Artist of the Issue: Kimiko Darcy, Pianist Extraordinaire


Kimiko performs ‘Bach – Partita No. 6, I. Toccata’ at a national competition

Twelve years ago, junior Kimiko Darcy touched a piano for the first time. After noticing her knack for the instrument at a mere four years old, Kimiko’s mother signed her up for private lessons. Her sister Eriko, now a sophomore in college, even recalls watching Kimiko perform when she was “so little that her feet couldn’t even reach the pedals.” The rest is history.

Interestingly, Kimiko did not always have the passion for the piano that she does today. For the first few years, she admitted that it was more of an obligation than a genuine love. “I was so young when I began playing that I kind of just went through the motions,” she said. “As I got older, though, I definitely started to actually enjoy what I was doing.”

Now, Kimiko finds it difficult to imagine a world where she is not a classical pianist. Among everything else in her life—school, sports, friends and family—piano is the constant that keeps her grounded. “What I most appreciate now about the instrument is that it’s almost like a form of therapy,” she said. “You can hear so many emotions through music, and I feel like in other activities that’s harder to find.”

With two private instructors and increasingly prestigious competitions to prepare for, Kimiko spends most of her time outside of school seated at the piano. Just a few years ago, she was selected to play at the renowned Carnegie Hall as a winner of an international competition—a feat that many instrumentalists would deem the peak of their career. More recently, she won both the state award for the National Association of Music Teachers, as well as an international award as a representative for the United States.

“I am extremely proud of Kimiko’s accomplishments as a pianist such as performing at an incredible venue like Carnegie Hall or winning massive international piano competitions,” Eriko said. “But as corny as it sounds, I would be just as proud of her without all of the fancy medals and plaques she has around the house.”

Even despite her massive successes, Kimiko said, “The reason I continue to compete is because I want to keep improving.”

Discipline is a quality of Kimiko’s that radiates beyond the piano bench. Isabella De Marco, a junior and good friend of hers, said, “Kimiko is one of the most hardworking people I know, and puts the utmost effort towards everything she does. I really admire her work ethic, and how she still finds time to focus on school and sports. It is definitely not easy to manage so many activities, especially in high school, but she always has a positive attitude, regardless.”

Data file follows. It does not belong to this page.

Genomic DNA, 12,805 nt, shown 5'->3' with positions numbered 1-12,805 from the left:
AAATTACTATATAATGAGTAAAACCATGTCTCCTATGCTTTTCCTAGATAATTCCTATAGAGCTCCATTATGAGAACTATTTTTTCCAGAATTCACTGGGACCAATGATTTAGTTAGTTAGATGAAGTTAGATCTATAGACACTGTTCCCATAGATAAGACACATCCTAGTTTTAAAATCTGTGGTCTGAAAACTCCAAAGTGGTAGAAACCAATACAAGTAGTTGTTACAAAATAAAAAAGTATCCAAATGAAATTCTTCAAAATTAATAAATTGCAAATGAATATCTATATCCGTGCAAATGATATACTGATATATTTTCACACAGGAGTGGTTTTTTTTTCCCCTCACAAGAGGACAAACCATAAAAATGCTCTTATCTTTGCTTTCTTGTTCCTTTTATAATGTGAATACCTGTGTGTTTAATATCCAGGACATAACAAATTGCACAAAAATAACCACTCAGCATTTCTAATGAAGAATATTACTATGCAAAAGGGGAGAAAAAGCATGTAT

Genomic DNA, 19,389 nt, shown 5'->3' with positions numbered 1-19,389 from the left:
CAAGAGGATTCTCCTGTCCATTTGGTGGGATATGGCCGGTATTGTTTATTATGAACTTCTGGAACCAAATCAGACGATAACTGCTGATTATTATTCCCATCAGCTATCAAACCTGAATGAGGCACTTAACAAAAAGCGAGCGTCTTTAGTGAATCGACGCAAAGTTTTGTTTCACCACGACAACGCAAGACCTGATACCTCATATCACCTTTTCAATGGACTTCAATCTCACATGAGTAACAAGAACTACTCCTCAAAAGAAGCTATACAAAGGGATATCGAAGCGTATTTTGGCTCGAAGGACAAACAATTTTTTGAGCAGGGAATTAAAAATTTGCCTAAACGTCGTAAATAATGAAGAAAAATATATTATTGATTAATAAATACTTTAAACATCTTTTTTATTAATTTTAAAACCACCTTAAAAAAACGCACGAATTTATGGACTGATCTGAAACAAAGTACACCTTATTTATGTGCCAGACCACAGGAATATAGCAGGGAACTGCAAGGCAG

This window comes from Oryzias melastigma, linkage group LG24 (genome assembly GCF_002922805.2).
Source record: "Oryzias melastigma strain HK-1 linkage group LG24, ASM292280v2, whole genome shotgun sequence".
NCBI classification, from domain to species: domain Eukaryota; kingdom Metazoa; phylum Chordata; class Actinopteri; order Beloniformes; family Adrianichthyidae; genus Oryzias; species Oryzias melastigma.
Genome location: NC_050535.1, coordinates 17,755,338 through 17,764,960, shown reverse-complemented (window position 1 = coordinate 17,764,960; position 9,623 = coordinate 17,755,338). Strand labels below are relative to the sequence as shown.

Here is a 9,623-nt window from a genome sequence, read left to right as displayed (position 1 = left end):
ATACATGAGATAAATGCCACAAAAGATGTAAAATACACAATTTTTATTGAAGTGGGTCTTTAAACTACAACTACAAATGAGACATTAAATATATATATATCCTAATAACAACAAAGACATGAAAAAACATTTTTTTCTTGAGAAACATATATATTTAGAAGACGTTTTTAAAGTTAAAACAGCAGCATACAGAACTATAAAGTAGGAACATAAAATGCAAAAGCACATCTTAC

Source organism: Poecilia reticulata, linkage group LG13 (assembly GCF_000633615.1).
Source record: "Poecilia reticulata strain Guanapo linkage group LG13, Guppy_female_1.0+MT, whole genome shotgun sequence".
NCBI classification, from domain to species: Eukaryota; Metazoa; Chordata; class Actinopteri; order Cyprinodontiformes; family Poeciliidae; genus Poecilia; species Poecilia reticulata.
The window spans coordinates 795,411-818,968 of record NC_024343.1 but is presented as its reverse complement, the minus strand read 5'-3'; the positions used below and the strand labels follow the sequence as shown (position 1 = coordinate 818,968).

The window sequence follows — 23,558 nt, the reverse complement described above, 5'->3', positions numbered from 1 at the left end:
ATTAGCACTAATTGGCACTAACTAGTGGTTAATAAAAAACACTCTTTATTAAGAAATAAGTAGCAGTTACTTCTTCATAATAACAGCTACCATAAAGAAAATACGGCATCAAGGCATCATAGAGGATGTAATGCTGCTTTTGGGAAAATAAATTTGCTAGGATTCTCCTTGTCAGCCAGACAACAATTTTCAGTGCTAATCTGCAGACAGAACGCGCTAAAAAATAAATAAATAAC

Echoing Isabella, junior Amanda Valenzuela said, “Kimiko is incredibly hardworking, and it absolutely shows. She has always been someone that would spend her free periods playing piano if she had a competition coming up.”

A humble sensation, Kimiko is not flashy about her piano abilities. “I still remember when we first hung out outside of school freshman year, and she subtly mentioned she played piano,” Amanda said. “She then proceeded to blow my mind as she played, and I was left with my jaw on the ground. It still blows me away to see her hands flying across the piano so quickly.”

In addition to her musical talent, Kimiko is also a valued member of the Latin girls varsity cross country team. Just a month ago, her head coach Dan Daly broadcasted her talents to the entire squad—parents included. To culminate his weekly season recap email, he attached three videos of her recent performances—starring pieces by Bach, Ravel and Beethoven—and wrote, “Here is a little something to enjoy—our own Kimiko, in addition to being a fierce competitor, is also an award-winning pianist.”

In reaction to the videos, sophomore Reese Benford, teammate to Kimiko, said, “Initially, I was in shock because I had no idea that Kimiko was an incredible pianist. She is very humble and selfless, and never mentioned that she was a state champion in piano. She let her playing speak for itself.”

Such humility and ambition have not gone unnoticed by those closest to Kimiko, particularly her sister. “Once she has made up her mind to learn a certain piece or work towards a performance/competition, Kimiko really gives it her all,” Eriko said. “She will, of course, take the opinions and advice of others into consideration, but she puts her vision first—and sometimes that means disagreeing with her piano teachers. What’s really awesome about Kimiko is that she will convince her teachers to accept and like her interpretation of the music; I think that takes a lot of courage, especially when you are young and are working with some very harsh and accomplished teachers and critics.”

It is this willingness to be a self-advocate despite what others may think, along with a genuine passion for the instrument, that Kimiko attributes to her steady improvement and success as a pianist. She encourages other aspiring instrumentalists to adopt a similar mentality in order to achieve their dreams as she has. “Just be patient,” Kimiko said. “Listen to the advice of others, but always have your own interpretations. Feel yourself through the music, and if you truly love it, continue to practice, and you will see improvements.”